A few weekends previous to this day Tyler and a few friends did the "go ruck" challenge which is a "9-13 hour team event in which a Special Forces veteran — called a Cadre — leads you on a 15-20 mile “guided tour” of your city. It begins at night and runs until the morning. Along the way, you take part in military-inspired challenges and “missions,” which includes doing some basic training calisthenics, taking a little swim, carrying logs (and each other), and a lot of marching. Oh, and you do it all while wearing a backpack filled with 30 to 40 pounds of bricks and other equipment. They tell you to bring $20 for a taxi – if you can’t go on, you have to call one to pick you up." They did this for "fun". Crazy. Anyway in this moment I was leaning fully into him during a contraction, he was pretty much holding my entire weight and he says the go ruck challenge kind of got him ready!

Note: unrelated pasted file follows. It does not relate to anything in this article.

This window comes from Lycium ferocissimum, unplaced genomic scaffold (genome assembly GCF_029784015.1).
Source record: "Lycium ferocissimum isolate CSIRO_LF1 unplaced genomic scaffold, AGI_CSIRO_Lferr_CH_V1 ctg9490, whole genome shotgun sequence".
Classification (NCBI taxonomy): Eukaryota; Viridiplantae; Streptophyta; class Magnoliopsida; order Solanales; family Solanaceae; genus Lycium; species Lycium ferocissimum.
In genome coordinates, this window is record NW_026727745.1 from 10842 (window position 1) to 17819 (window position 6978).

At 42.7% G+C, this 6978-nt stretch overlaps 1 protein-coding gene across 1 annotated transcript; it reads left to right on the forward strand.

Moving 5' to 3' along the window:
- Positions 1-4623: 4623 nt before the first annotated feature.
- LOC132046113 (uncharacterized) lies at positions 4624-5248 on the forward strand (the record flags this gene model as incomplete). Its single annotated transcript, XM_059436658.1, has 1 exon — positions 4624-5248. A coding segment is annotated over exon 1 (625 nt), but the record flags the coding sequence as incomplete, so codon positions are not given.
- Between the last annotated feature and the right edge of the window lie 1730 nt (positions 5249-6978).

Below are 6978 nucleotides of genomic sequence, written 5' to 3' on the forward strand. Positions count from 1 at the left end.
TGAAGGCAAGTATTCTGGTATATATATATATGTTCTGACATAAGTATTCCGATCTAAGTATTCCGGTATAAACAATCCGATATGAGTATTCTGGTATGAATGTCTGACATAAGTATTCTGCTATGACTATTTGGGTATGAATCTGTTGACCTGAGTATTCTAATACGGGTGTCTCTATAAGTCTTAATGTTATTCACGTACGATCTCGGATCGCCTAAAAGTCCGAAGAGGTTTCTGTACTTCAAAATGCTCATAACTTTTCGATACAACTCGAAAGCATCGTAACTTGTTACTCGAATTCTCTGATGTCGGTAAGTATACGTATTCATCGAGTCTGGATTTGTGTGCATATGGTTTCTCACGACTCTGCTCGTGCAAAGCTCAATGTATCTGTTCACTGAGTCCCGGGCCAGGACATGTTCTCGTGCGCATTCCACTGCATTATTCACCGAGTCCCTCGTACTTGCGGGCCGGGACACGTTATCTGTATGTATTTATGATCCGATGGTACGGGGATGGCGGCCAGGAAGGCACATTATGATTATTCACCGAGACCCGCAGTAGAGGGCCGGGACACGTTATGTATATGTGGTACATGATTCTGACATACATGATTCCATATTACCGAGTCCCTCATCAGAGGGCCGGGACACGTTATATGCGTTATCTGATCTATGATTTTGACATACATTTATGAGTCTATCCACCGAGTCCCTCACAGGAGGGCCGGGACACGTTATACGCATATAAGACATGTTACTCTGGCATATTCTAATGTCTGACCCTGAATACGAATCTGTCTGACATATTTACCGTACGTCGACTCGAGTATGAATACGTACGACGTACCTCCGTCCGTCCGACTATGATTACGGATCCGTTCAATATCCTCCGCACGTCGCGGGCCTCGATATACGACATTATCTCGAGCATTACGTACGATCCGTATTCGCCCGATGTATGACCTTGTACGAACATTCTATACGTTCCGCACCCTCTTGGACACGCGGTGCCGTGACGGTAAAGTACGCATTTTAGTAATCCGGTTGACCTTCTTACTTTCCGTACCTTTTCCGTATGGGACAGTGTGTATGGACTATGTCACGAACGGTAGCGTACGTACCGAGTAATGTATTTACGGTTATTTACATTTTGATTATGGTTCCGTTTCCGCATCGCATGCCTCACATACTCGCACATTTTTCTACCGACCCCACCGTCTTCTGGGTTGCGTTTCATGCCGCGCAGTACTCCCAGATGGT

The contractions went on for what seemed like forever and I transitioned to the delivery bed so the midwife could check my cervix. She told me I was at 7cm. Feeling a bit discouraged, I replied “Are you f****** kidding me?!”, a reaction Tyler and I now laugh about. I felt as though I had been contracting so intensely that surely I had progressed more than that! What I learned from that moment was not to judge my progress by how far I was dilated. After all, women can dilate up to 9cm in no time! The rest of labor was a blur. I know at one point I asked mom and Teale to leave, I didn’t want anyone who didn’t need to be in the room there. And at one point I looked up from pushing and noticed a girl, who I’m sure had been in the room the entire time but I just then realized she was there. I asked in between pushes “Who are you? Can you please leave?” Turns out she wasan intern of sorts and was just there to observe my birth. Mom later said she was really nice and didn’t seem like her feelings were hurt. At least there were some humorous parts of labor!